Five Questions with Assistant Engineer Tia Clemens
January 15, 2019
Tia Clemens joined Olsson as a student intern in the fall of 2018 and was hired full-time upon graduating from Missouri State University (MSU). As a member of the firm’s Water Resources team in Springfield, Missouri, Tia’s greatest super power is knowing how to give people access to clean water.
Tia’s other super power is helping students gain life-changing knowledge. She and two classmates at MSU created STEMentors, an organization that focuses on tutoring K-12 students near Springfield in math and science. Tia is in the process of registering STEMentors as a nonprofit. While at MSU, Tia volunteered at several organizations, including Science Olympiad and Ozarks Food Harvest. She was named a 2018-19 Citizen Scholar at MSU for her philanthropical work.
We sat down with Tia to learn more about STEMentors, her work at Olsson, and why she believes giving back to her hometown community is important.
Why did you want to start a nonprofit organization that focuses on tutoring and mentoring students in STEM?
STEM scores are really low in Missouri, so we decided to help students by providing free tutoring and mentoring services and STEM presentations to K-12 students in the Springfield public schools. We focus on low-income students – that’s our first priority. Careers in STEM can be lucrative, so we want to encourage students to go into a STEM field to break out of that poverty cycle.
When I was a student at MSU, I volunteered at a couple of science, technology, engineering, arts, and math (STEAM) nights at local schools and saw a real need. There were some schools that had a lot of parent involvement, but we saw many students who needed help but weren’t getting it. So, we decided to start something specifically for students who needed help and thought science and math weren’t that interesting. In addition to tutoring, we show practical applications…what you can do…what you learn from math and science.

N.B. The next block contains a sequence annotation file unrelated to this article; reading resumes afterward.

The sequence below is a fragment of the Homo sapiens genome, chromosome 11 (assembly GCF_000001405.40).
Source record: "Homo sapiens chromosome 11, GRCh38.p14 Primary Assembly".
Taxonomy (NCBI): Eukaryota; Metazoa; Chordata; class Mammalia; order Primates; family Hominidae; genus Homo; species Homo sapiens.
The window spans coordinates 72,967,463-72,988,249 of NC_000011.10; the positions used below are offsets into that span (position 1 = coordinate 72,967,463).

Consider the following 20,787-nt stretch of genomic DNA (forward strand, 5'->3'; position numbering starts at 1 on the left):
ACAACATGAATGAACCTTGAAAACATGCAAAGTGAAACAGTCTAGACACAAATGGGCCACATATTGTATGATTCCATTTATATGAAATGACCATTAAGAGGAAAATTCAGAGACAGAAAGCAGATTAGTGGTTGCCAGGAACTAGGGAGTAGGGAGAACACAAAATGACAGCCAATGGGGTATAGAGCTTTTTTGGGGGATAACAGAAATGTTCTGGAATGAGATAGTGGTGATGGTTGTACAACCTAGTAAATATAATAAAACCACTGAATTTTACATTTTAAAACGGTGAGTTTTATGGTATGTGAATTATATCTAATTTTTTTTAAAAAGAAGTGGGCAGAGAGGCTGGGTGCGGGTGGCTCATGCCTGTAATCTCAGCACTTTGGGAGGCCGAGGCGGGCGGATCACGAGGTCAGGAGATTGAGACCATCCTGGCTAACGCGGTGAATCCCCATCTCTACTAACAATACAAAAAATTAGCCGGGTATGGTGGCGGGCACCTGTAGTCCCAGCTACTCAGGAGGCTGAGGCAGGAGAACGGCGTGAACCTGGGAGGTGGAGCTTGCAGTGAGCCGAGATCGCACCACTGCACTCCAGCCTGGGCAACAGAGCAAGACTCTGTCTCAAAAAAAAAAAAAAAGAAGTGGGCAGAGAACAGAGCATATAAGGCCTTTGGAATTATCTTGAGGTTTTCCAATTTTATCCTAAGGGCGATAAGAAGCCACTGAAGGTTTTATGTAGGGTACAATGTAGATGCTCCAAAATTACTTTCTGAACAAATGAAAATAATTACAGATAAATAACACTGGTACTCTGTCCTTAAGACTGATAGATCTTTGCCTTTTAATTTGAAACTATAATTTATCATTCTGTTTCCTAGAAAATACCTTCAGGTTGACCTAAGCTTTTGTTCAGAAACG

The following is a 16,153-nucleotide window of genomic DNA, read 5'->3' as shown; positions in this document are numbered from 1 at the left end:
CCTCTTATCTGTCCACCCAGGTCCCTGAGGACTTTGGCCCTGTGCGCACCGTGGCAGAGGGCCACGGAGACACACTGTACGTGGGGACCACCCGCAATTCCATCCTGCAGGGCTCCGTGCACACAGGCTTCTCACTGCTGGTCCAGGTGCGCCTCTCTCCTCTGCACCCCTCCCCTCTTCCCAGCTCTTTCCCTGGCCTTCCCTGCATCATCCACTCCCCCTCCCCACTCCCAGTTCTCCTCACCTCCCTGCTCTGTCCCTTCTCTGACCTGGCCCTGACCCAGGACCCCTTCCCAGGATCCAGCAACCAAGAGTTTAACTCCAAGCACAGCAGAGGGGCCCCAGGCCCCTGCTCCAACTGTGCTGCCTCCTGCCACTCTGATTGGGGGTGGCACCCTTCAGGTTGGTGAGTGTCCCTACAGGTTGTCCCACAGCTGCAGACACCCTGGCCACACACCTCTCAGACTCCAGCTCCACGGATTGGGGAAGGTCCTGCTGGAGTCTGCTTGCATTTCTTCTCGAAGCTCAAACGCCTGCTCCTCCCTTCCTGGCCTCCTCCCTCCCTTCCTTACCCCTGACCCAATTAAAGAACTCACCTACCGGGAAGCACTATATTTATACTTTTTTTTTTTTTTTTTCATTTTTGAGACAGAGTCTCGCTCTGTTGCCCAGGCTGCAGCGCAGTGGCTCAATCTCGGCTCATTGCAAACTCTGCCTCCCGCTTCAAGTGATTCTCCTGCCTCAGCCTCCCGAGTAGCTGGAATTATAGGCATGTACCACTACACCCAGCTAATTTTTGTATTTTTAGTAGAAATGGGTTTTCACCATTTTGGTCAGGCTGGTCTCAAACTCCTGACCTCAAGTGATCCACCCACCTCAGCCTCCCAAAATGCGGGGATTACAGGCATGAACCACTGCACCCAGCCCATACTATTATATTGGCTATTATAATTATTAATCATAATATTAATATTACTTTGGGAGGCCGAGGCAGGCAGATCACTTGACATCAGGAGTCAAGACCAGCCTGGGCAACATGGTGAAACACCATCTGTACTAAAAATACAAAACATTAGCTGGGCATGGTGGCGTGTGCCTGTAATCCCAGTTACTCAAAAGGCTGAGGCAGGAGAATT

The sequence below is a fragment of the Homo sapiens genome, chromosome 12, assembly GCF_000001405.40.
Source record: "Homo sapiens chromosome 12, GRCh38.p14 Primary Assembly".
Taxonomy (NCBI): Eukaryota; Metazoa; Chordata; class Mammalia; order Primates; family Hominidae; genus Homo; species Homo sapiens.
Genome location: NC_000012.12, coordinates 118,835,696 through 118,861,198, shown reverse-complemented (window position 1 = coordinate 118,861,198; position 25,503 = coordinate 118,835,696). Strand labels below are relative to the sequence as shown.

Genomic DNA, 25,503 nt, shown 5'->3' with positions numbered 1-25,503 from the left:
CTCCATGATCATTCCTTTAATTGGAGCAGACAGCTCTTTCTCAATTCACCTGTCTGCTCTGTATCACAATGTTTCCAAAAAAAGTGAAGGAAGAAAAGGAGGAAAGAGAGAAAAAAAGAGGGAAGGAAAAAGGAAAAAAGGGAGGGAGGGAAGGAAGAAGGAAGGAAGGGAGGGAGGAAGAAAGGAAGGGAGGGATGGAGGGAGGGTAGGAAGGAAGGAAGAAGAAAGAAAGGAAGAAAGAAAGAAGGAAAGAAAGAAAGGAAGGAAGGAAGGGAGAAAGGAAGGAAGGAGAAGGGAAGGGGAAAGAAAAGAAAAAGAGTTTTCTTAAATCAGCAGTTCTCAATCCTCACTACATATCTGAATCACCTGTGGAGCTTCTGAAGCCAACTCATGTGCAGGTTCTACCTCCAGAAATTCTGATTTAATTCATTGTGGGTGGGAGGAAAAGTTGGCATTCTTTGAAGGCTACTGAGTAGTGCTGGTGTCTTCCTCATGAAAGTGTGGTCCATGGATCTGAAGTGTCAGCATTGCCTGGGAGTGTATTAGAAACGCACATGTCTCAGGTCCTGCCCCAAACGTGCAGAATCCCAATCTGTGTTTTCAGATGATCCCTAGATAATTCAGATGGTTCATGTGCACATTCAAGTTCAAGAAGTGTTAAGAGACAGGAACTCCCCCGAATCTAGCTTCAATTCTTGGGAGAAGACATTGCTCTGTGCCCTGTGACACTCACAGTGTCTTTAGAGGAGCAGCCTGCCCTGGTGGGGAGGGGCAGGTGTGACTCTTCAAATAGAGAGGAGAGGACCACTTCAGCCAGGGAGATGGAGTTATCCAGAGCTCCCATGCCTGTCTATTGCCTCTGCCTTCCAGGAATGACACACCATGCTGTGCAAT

We first started a student chapter at MSU for STEMentors, and we’re in the process of getting nonprofit status for the organization. We want to be able to recruit college students to be a volunteer force for Springfield Public Schools.
What is the most rewarding aspect on your work?
For me, I love working with the kids. They’re hilarious and I learn so much from them. One time I was showing a kindergarten class how to make edible concrete out of pudding and Oreos. Before we started, I asked the students to tell me what concrete was made of, and they all said ice cream! For me, the value is getting to hang out with the kids and present math and science in a different way and watching their eyes light up as they learn.
Why is it important to give back to the community?
To be honest, I was that kid we’re trying to reach. I thought I was terrible at math, I didn’t get it, and I didn’t like it. I also grew up in a low-income household. My mom worked 70 hours a week and I didn’t have extra help with my homework. I’ve been there, and I know what it’s like. I was able to bring myself out of poverty by getting an engineering degree, and I think it’s important to show students the possibilities of what an education in a STEM field can provide.
What was attractive about doing an internship at Olsson?
I was speaking with a professor at MSU and told him that I wanted to work in water and wastewater treatment design. He had me contact Jerry Jesky at Olsson, and Jerry and Nathan Meyer sat down with me and let me ask them about a billion questions about the firm and engineering in general and I really liked what I saw.
What made you stay at Olsson after your internship ended?
One of the things I discovered is that Olsson is super into the community and I love that. It’s a culture thing. And I think Olsson really cares about the same things I care about. The work I’m doing to get kids interested in STEM fields is important to me, and I feel I’m supported by the firm. This is exactly the type of place I want to work.